Sunday, September 13, 2015


Monster on the Campus Movie Review

Professor Donald Blake (Arthur Franz) brings a prehistoric fish to his lab on campus, but while carrying it he cuts his finger on a tooth, exposing him to--something--in the fish that makes him temporarily devolve into a savage Neanderthal. This 1958 film is a fine example of B-horror/science fiction film of its time--it has a plot that is straight out of left field, hilariously bad acting, fantastic dialogue (even mentioning the ever-dreaded gamma rays), and a very rubbery monster.


We find out early in the film Blake is the killer, but we don't see him in all his primitive glory until close to the end. Leading up to the end we learn it is not just humans that are changed by contact with the fish, it's also other living beings.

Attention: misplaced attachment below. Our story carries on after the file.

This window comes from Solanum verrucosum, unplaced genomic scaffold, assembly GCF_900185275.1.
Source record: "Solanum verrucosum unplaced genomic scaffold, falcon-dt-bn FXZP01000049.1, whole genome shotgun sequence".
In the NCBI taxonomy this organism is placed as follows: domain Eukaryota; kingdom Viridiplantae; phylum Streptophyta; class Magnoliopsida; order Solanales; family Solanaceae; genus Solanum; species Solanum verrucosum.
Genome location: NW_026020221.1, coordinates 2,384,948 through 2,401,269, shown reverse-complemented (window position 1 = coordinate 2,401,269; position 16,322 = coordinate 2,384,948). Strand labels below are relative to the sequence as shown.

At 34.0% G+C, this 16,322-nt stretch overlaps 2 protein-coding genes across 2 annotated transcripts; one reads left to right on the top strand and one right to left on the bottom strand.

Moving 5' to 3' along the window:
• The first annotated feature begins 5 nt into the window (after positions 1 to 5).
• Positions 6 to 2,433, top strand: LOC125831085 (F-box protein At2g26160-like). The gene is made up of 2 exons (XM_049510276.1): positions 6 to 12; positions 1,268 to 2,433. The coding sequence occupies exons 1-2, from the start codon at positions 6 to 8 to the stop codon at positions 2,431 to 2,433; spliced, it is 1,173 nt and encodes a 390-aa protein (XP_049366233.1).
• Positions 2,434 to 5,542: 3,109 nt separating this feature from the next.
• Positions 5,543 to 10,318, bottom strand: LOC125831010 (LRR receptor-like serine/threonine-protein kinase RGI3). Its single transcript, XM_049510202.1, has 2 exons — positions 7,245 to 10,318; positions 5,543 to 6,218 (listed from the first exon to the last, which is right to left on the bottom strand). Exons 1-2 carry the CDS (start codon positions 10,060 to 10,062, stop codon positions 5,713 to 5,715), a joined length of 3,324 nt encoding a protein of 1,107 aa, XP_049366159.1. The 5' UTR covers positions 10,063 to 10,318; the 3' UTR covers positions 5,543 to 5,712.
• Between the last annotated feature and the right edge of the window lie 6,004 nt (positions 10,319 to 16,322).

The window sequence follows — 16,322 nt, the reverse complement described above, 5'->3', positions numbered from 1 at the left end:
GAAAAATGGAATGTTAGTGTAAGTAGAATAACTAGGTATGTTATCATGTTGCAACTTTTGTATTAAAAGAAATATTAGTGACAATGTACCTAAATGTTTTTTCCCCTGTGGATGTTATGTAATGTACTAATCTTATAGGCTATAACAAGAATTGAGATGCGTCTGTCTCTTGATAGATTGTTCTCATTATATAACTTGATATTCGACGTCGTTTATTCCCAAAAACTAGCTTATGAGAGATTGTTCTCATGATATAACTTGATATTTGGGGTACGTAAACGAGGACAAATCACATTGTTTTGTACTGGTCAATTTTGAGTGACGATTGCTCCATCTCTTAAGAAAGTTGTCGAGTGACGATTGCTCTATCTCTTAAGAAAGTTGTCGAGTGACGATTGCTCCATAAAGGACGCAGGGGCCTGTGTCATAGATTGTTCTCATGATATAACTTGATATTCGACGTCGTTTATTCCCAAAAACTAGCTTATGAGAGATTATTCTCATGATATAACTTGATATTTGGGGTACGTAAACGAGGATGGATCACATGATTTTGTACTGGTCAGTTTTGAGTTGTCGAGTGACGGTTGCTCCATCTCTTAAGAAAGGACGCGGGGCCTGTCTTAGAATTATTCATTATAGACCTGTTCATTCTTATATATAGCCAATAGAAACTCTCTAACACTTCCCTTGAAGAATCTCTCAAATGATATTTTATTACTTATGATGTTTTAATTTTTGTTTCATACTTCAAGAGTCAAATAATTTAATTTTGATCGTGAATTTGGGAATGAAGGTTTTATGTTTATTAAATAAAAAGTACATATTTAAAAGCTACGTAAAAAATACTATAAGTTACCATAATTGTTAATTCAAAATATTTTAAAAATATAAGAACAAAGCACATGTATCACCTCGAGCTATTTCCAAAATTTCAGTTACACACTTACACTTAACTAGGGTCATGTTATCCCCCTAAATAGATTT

Like this dragonfly on a string 

Adding to the awesomeness of the visuals is the fish itself, which actually does look pretty scary.
As I said before, the acting in this movie is pretty awful, so you have to take that for what it is. Some of the things in the movie make no sense whatsoever--for example, Blake cuts his finger on the fish's tooth because he decides to carry it by putting his hand in it's mouth.

Observe the mouth

Another thing that is unfortunate about this film is how much it borrows from classic movies that came before it--the Jekyll and Hyde and Frankenstein comparisons are inevitable. Had they decided to leave these bits out of the film it would do much better as a movie that stands apart--as it is, this is really an average movie from the golden era of creature features, but one that is fun to watch nonetheless.

On A Scale Of One To Ten: 5

Monster on the Campus Trailer

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